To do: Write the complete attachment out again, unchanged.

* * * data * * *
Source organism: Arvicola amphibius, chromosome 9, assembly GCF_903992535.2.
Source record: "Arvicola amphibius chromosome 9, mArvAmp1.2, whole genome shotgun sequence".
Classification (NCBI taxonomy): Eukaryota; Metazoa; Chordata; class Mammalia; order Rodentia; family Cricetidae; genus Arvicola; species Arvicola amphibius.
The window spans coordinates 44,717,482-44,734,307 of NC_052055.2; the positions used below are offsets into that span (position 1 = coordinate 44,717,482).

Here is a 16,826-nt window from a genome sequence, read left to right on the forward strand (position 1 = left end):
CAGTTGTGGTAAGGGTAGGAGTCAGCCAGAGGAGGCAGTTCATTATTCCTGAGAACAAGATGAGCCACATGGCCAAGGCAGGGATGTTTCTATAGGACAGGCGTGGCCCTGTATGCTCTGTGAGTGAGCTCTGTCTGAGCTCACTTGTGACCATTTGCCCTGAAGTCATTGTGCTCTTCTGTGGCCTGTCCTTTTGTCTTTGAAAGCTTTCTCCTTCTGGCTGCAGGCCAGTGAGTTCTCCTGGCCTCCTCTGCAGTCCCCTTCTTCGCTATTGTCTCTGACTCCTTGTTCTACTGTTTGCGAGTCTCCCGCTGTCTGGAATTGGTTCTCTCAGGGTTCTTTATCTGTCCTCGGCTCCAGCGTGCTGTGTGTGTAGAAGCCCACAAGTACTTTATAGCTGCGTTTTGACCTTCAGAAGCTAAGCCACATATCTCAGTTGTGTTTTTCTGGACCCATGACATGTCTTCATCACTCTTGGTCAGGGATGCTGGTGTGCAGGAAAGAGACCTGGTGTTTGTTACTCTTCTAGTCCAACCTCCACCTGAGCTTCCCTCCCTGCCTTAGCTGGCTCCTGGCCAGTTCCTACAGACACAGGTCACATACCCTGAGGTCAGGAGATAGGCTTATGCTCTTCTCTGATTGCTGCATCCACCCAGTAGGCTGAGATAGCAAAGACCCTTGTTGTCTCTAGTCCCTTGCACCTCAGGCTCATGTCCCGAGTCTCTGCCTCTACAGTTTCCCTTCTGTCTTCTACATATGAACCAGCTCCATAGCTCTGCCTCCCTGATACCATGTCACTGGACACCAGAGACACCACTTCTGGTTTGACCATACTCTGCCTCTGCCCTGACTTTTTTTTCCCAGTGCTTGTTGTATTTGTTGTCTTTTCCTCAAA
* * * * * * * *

Source organism: Arvicola amphibius, chromosome 9, assembly GCF_903992535.2.
Source record: "Arvicola amphibius chromosome 9, mArvAmp1.2, whole genome shotgun sequence".
Classification (NCBI taxonomy): Eukaryota; Metazoa; Chordata; class Mammalia; order Rodentia; family Cricetidae; genus Arvicola; species Arvicola amphibius.
The window spans coordinates 44,717,482-44,734,307 of NC_052055.2; the positions used below are offsets into that span (position 1 = coordinate 44,717,482).

Here is a 16,826-nt window from a genome sequence, read left to right on the forward strand (position 1 = left end):
CAGTTGTGGTAAGGGTAGGAGTCAGCCAGAGGAGGCAGTTCATTATTCCTGAGAACAAGATGAGCCACATGGCCAAGGCAGGGATGTTTCTATAGGACAGGCGTGGCCCTGTATGCTCTGTGAGTGAGCTCTGTCTGAGCTCACTTGTGACCATTTGCCCTGAAGTCATTGTGCTCTTCTGTGGCCTGTCCTTTTGTCTTTGAAAGCTTTCTCCTTCTGGCTGCAGGCCAGTGAGTTCTCCTGGCCTCCTCTGCAGTCCCCTTCTTCGCTATTGTCTCTGACTCCTTGTTCTACTGTTTGCGAGTCTCCCGCTGTCTGGAATTGGTTCTCTCAGGGTTCTTTATCTGTCCTCGGCTCCAGCGTGCTGTGTGTGTAGAAGCCCACAAGTACTTTATAGCTGCGTTTTGACCTTCAGAAGCTAAGCCACATATCTCAGTTGTGTTTTTCTGGACCCATGACATGTCTTCATCACTCTTGGTCAGGGATGCTGGTGTGCAGGAAAGAGACCTGGTGTTTGTTACTCTTCTAGTCCAACCTCCACCTGAGCTTCCCTCCCTGCCTTAGCTGGCTCCTGGCCAGTTCCTACAGACACAGGTCACATACCCTGAGGTCAGGAGATAGGCTTATGCTCTTCTCTGATTGCTGCATCCACCCAGTAGGCTGAGATAGCAAAGACCCTTGTTGTCTCTAGTCCCTTGCACCTCAGGCTCATGTCCCGAGTCTCTGCCTCTACAGTTTCCCTTCTGTCTTCTACATATGAACCAGCTCCATAGCTCTGCCTCCCTGATACCATGTCACTGGACACCAGAGACACCACTTCTGGTTTGACCATACTCTGCCTCTGCCCTGACTTTTTTTTCCCAGTGCTTGTTGTATTTGTTGTCTTTTCCTCAAA